The Centre said to the Supreme Court that he convicted MPs and MLAs get disqualified only after exhausting all legal remedies and it is based on a legislative policy to “ensure existence and continuity” of an elected House.
“It is submitted that the object of enacting section 8(4) of the Representation of the People Act (RPA) was not merely on the right of an individual to contest an election or to continue as a member of a House, but to ensure very existence and continuity of a House democratically constituted,” an affidavit, filed by an official of Ministry of Law and Justice, said.
The affidavit, filed before a bench of justices A K Patnaik and Gyan Sudha Misra, also said, “…The Parliament had even earlier followed the legislative policy of effecting a disqualification only after the conviction had been upheld at all appellate stages.”
The court was hearing two PILs, filed by Lily Thomas and NGO Lok Prahari through its secretary S N Shukla, seeking striking down sections 8, 9 and 11-A of the RPA on the ground they violate certain Constitutional provisions which among other things expressly put a bar on criminals getting registered as voters or becoming MPs or MLAs.
After taking the Centre’s reply into records, the court fixed the matter for hearing on February 19 and asked Thomas to file her response by then.
The reply of the Ministry came in response to the apex court’s query as to why MPs and MLAs should be treated as “special class” in having different laws where persons with criminal antecedents are allowed to continue as member of House despite conviction.
The affidavit, filed by Jose Thomas, a Deputy Secretary in the Ministry of Law and Justice, also said that removing an elected representative on his conviction would affect the rights of the electorate.
“It is further submitted that it also affects the right of the electorate who votes for a certain candidate keeping in mind that the said candidate shares the same views and ideology as the electorate.
“In the light of the aforementioned, stated section 8(4) of RPA not only protects the House from being disrupted but also the Constitutional right of the electorate…,” it said.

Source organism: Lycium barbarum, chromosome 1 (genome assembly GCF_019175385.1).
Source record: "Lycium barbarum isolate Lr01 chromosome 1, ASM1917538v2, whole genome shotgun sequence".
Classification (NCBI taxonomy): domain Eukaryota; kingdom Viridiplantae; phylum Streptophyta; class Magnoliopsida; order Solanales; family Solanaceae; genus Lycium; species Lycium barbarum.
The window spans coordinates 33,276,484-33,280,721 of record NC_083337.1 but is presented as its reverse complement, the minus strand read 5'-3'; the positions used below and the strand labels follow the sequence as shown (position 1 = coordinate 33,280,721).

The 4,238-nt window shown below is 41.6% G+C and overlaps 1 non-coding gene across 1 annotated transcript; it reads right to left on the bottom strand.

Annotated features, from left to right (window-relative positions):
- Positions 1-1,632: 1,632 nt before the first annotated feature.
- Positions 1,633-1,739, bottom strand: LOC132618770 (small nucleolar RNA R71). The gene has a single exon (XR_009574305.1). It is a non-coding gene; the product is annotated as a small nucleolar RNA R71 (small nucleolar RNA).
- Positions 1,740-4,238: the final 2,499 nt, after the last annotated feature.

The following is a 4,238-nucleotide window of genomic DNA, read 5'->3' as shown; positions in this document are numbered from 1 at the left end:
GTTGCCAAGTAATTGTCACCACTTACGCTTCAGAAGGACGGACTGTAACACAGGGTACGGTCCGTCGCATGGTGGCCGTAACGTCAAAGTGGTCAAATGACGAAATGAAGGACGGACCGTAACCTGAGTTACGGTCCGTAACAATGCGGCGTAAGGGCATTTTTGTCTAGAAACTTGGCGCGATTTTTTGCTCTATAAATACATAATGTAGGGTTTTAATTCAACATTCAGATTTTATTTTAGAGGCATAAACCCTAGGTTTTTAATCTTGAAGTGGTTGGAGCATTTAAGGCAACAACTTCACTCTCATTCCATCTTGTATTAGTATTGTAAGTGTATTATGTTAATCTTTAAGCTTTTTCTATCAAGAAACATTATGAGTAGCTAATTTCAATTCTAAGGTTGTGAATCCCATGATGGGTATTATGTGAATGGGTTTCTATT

The PILs said that certain provisions of the RP Act allow convicted lawmakers to continue in office while their appeals are pending and they also permit such persons to be registered as voters and be candidates for elections after six years of conviction/release from jail.
Questioning the provisions, the bench had earlier said that special laws can be allowed if they pertain to their functioning in the Parliament but they should not be allowed in other criminal cases.
Seeking dismissal of the PILs, the Centre said, “RPA is a complete code specially legislated to deal with the election related matters and will work on the settled principles of special law and will prevail over the general law. In light of the aforesaid settled principle of law, the provisions of RPA will prevail over the section 389 (suspension of sentence pending the appeal; release of appellant on bail) of CrPC.
“The petitioner does not even whisper about number of alleged convicts in the House or about the number of sitting members who have availed the benefit of section 8(4) of RPA and as to what was the eventual fate of the appeals that were filed by them.
“… Thus the plea about criminalisation of politics based on the factual statement that a large number of sitting MPs are convicts is unsubstantiated,” the Centre said.
On the last date of hearing, senior advocate Fali S Nariman, appearing for the petitioner had submitted that 274 MPs are facing various criminal charges and the government has not done anything to check criminalisation of politics.
section 8(4) of the Representation of the People Act (RPA)